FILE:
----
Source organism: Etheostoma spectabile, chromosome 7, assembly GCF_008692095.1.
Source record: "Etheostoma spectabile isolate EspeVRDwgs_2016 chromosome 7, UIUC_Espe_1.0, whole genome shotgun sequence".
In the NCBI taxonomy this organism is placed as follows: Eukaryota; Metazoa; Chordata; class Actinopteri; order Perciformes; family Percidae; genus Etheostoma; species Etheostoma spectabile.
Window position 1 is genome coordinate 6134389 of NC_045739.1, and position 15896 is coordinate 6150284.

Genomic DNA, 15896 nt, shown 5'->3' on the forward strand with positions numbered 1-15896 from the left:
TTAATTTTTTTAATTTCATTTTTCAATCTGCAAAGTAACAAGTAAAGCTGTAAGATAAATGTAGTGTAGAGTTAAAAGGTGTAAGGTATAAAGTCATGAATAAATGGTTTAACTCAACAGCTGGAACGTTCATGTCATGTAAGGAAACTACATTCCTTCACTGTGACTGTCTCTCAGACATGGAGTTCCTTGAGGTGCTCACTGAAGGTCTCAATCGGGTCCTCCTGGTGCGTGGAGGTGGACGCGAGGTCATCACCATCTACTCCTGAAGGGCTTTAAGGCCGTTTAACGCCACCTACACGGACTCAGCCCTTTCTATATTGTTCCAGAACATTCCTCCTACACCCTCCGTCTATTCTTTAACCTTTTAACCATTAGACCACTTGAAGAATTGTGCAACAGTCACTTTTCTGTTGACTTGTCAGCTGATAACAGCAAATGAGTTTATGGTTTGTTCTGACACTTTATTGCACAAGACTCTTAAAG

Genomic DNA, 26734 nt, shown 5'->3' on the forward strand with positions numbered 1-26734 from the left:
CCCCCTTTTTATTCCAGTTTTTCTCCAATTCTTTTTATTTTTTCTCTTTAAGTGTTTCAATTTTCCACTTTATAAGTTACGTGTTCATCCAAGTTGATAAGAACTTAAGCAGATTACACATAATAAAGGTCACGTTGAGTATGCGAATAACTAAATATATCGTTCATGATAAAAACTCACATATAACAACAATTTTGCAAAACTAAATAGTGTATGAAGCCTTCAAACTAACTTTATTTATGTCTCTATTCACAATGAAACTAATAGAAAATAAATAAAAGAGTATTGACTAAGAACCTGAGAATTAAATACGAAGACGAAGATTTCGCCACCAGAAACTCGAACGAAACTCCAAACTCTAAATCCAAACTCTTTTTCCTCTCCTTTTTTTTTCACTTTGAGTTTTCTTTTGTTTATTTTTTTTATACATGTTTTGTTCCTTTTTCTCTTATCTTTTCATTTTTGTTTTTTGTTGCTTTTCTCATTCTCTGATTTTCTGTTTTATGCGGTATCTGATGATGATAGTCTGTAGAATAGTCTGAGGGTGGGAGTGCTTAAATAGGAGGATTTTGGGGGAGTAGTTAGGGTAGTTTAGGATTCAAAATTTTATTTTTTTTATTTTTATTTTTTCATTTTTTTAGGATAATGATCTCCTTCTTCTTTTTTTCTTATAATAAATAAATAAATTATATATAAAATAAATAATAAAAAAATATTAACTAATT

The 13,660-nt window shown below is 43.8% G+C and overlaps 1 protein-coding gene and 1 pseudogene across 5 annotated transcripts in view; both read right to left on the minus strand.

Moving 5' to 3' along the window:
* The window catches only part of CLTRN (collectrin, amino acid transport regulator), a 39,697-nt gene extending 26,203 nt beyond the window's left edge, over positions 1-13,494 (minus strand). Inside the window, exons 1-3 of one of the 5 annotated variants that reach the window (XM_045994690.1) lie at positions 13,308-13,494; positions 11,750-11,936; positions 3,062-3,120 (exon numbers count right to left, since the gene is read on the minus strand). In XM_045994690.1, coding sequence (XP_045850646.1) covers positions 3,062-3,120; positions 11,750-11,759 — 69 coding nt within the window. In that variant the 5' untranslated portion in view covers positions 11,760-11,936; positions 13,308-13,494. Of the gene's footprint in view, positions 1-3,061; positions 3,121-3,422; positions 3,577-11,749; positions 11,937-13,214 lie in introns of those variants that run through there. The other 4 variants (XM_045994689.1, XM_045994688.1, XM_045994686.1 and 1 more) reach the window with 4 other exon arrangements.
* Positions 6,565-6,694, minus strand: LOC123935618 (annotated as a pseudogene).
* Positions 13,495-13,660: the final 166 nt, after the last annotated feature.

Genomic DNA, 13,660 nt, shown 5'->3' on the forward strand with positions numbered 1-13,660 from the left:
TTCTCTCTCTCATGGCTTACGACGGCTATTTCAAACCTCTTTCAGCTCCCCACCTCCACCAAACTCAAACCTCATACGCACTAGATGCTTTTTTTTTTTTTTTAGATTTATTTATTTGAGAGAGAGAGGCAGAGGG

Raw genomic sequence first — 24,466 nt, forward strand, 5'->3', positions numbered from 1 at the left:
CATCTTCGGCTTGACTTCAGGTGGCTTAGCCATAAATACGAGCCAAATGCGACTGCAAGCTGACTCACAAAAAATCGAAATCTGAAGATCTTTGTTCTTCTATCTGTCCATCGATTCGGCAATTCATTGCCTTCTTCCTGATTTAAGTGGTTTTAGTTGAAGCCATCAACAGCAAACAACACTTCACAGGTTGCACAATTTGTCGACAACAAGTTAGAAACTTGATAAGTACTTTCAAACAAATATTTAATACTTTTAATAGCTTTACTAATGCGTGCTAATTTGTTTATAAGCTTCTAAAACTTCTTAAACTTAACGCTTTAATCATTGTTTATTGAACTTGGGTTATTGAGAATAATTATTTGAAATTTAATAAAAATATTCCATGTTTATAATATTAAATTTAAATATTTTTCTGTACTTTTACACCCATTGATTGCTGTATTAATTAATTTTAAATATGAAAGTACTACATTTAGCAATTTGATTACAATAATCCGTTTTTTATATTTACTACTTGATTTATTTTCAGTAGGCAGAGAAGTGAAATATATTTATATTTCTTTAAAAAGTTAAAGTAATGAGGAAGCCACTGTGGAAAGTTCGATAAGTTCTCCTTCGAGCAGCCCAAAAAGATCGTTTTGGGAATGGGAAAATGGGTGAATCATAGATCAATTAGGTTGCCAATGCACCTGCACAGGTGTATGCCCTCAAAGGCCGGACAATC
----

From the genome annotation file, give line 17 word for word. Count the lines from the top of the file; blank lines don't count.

CATCTTCGGCTTGACTTCAGGTGGCTTAGCCATAAATACGAGCCAAATGCGACTGCAAGCTGACTCACAAAAAATCGAAATCTGAAGATCTTTGTTCTTCTATCTGTCCATCGATTCGGCAATTCATTGCCTTCTTCCTGATTTAAGTGGTTTTAGTTGAAGCCATCAACAGCAAACAACACTTCACAGGTTGCACAATTTGTCGACAACAAGTTAGAAACTTGATAAGTACTTTCAAACAAATATTTAATACTTTTAATAGCTTTACTAATGCGTGCTAATTTGTTTATAAGCTTCTAAAACTTCTTAAACTTAACGCTTTAATCATTGTTTATTGAACTTGGGTTATTGAGAATAATTATTTGAAATTTAATAAAAATATTCCATGTTTATAATATTAAATTTAAATATTTTTCTGTACTTTTACACCCATTGATTGCTGTATTAATTAATTTTAAATATGAAAGTACTACATTTAGCAATTTGATTACAATAATCCGTTTTTTATATTTACTACTTGATTTATTTTCAGTAGGCAGAGAAGTGAAATATATTTATATTTCTTTAAAAAGTTAAAGTAATGAGGAAGCCACTGTGGAAAGTTCGATAAGTTCTCCTTCGAGCAGCCCAAAAAGATCGTTTTGGGAATGGGAAAATGGGTGAATCATAGATCAATTAGGTTGCCAATGCACCTGCACAGGTGTATGCCCTCAAAGGCCGGACAATC